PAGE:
This is the second edition of Victory: World War II. The 'elite' units, which have been tweaked and modified, are now included with the main game. I am a bit confused as to why there are not more reviews of this game, and not much postings or talk about the game either. It doesn't have many votes, but is very highly rated on BGG. As I mentioned, I had forgotten how much fun a sandbox game can actually be. Thank you, Columbia Games, for letting me review Victory, and for reminding me of my wargaming roots.



One of the Add On Maps You Can Buy

 This is a neat idea to take your Victory battles to a lower level:



Have an climatic battle taking place in Victory? Use Combat Infantry, Columbia Games’ tactical World War 2 wargame to play that battle out at squad level!




 
 This is the link for Columbia Games:

http://columbiagames.com/

 This is the link for the game:

http://columbiagames.com/victory/ 

This is a link to the Victory FB page where you can find user created scenarios:

https://www.facebook.com/groups/346333536011986/


 

Pacific Victory Second Edition by Columbia Games   Columbia Games touts itself as 'the home of block wargami...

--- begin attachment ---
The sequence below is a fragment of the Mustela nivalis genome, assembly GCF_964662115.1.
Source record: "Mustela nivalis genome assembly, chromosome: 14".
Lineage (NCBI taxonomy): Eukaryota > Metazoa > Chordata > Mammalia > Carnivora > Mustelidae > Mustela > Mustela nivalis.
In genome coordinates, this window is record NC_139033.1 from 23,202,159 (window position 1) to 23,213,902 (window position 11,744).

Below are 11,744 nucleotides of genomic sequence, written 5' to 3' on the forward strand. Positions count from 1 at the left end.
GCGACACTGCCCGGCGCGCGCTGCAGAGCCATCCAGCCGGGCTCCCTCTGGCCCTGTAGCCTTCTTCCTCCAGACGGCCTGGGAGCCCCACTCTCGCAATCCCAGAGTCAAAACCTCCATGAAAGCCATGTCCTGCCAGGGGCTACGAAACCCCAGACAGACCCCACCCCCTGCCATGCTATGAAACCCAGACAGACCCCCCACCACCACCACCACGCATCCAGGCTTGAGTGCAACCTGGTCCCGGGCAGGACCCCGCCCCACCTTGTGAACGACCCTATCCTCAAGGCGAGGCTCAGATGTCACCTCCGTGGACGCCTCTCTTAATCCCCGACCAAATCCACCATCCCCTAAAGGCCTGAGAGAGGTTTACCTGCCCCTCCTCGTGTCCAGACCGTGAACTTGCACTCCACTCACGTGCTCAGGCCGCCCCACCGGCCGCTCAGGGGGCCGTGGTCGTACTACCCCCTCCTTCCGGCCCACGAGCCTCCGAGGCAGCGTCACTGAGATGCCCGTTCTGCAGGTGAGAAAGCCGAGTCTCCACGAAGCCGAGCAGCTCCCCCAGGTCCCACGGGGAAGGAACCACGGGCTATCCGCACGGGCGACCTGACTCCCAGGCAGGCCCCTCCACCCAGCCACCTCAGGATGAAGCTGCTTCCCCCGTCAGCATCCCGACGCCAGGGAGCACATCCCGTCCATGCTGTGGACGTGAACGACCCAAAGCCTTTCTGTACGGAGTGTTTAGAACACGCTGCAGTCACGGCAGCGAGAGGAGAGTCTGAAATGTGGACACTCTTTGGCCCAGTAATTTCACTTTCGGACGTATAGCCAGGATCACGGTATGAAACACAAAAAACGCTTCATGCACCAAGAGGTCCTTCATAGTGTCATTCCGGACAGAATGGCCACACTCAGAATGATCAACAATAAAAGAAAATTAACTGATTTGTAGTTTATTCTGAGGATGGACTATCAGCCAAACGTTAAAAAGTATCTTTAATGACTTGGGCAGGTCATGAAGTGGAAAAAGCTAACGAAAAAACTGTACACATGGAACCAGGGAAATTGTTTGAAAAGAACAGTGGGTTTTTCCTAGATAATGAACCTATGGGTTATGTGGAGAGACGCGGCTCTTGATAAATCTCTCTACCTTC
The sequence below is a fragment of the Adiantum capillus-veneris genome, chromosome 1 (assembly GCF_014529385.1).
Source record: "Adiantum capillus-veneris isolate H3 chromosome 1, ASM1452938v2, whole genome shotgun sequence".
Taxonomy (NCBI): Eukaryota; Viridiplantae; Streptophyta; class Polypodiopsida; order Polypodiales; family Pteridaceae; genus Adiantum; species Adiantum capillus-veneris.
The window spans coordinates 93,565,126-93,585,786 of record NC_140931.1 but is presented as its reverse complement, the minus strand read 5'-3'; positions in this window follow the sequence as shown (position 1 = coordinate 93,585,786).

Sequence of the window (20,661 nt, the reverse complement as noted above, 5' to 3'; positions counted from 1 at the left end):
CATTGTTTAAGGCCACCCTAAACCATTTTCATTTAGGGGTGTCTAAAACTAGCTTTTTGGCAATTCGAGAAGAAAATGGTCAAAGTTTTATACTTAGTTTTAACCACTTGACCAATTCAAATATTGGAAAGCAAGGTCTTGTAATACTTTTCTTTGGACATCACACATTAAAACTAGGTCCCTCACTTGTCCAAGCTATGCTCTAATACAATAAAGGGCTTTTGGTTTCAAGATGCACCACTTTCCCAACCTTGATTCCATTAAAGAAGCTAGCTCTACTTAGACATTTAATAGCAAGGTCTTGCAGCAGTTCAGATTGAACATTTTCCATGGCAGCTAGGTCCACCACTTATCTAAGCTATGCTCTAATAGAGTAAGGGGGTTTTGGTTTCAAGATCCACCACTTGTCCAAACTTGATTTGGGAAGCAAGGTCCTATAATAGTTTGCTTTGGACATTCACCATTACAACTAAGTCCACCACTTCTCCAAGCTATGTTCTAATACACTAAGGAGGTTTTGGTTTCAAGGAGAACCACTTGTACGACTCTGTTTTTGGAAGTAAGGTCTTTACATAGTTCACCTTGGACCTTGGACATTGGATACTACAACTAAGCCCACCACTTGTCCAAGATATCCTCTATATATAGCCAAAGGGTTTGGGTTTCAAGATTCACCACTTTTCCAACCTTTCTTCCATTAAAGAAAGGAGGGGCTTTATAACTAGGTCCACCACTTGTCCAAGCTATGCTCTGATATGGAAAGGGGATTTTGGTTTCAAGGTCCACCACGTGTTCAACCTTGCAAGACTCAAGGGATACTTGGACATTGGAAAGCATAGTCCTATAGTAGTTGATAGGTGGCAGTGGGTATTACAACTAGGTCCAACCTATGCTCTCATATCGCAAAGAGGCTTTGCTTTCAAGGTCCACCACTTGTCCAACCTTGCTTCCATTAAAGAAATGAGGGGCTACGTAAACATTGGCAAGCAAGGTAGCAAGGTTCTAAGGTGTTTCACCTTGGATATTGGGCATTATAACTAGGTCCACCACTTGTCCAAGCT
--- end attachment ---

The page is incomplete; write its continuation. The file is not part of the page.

Pacific Victory Second Edition by Columbia Games Pacific Victory Second Edition by Columbia Games

For your Wargamer, Toy soldier collector, MiniFig collector, military history nut. Reviews, interviews, Model Making, AARs and books!

Tom Dalgliesh



by







 
Columbia Games touts itself as 'the home of block wargaming'. With the amount of games and how long they have been producing them, who am I to argue? I have reviewed two of their games so far: 'Julius Caesar' and 'Combat Infantry'. Julius Caesar is a good game, and it has a large following. However, I think Combat Infantry is a great game and a blast to play. So, they were kind enough to send me the second edition of 'Pacific Victory'. I never played the first edition, so I cannot compare the two. I will look online and see other people's comparison and see if there are any good or bad things that there are a consensus about.

 So first let us look at what comes with the game:
  • Large 9 panel mapboard
  • 2 sets Rules v2.5, in color with improved balance and victory conditions
  • 8 6-sided dice
  • 132 wood blocks plus some replacements in four (4) colors:
    • orange: IJN, 66 blocks;
    • blue: US, 39;